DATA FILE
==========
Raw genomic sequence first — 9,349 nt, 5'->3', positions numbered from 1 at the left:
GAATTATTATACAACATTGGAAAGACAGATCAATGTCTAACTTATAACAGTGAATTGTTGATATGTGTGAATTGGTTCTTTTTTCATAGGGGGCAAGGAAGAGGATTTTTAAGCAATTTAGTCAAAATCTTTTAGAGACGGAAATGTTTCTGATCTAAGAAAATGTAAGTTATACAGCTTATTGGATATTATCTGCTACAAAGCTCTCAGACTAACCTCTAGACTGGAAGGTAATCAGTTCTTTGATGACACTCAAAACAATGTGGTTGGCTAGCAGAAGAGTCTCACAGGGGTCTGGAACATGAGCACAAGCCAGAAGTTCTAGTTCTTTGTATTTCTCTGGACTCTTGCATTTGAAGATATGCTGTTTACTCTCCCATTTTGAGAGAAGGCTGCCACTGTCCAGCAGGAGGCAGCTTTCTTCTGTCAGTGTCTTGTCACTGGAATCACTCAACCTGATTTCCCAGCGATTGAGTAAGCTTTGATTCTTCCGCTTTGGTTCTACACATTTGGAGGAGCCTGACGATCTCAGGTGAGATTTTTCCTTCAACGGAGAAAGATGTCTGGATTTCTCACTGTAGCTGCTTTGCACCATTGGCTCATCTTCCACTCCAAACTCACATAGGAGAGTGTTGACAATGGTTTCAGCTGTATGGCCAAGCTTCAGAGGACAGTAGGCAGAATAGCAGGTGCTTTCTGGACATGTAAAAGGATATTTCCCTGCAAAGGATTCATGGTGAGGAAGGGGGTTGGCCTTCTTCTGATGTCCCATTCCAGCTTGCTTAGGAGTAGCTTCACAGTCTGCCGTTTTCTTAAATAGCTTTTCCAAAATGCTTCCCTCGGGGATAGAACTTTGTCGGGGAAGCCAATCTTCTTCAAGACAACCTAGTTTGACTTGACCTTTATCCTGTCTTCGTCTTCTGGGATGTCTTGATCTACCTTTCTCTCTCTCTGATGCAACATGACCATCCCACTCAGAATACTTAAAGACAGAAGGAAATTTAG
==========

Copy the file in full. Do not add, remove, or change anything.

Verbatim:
Raw genomic sequence first — 9,349 nt, 5'->3', positions numbered from 1 at the left:
GAATTATTATACAACATTGGAAAGACAGATCAATGTCTAACTTATAACAGTGAATTGTTGATATGTGTGAATTGGTTCTTTTTTCATAGGGGGCAAGGAAGAGGATTTTTAAGCAATTTAGTCAAAATCTTTTAGAGACGGAAATGTTTCTGATCTAAGAAAATGTAAGTTATACAGCTTATTGGATATTATCTGCTACAAAGCTCTCAGACTAACCTCTAGACTGGAAGGTAATCAGTTCTTTGATGACACTCAAAACAATGTGGTTGGCTAGCAGAAGAGTCTCACAGGGGTCTGGAACATGAGCACAAGCCAGAAGTTCTAGTTCTTTGTATTTCTCTGGACTCTTGCATTTGAAGATATGCTGTTTACTCTCCCATTTTGAGAGAAGGCTGCCACTGTCCAGCAGGAGGCAGCTTTCTTCTGTCAGTGTCTTGTCACTGGAATCACTCAACCTGATTTCCCAGCGATTGAGTAAGCTTTGATTCTTCCGCTTTGGTTCTACACATTTGGAGGAGCCTGACGATCTCAGGTGAGATTTTTCCTTCAACGGAGAAAGATGTCTGGATTTCTCACTGTAGCTGCTTTGCACCATTGGCTCATCTTCCACTCCAAACTCACATAGGAGAGTGTTGACAATGGTTTCAGCTGTATGGCCAAGCTTCAGAGGACAGTAGGCAGAATAGCAGGTGCTTTCTGGACATGTAAAAGGATATTTCCCTGCAAAGGATTCATGGTGAGGAAGGGGGTTGGCCTTCTTCTGATGTCCCATTCCAGCTTGCTTAGGAGTAGCTTCACAGTCTGCCGTTTTCTTAAATAGCTTTTCCAAAATGCTTCCCTCGGGGATAGAACTTTGTCGGGGAAGCCAATCTTCTTCAAGACAACCTAGTTTGACTTGACCTTTATCCTGTCTTCGTCTTCTGGGATGTCTTGATCTACCTTTCTCTCTCTCTGATGCAACATGACCATCCCACTCAGAATACTTAAAGACAGAAGGAAATTTAG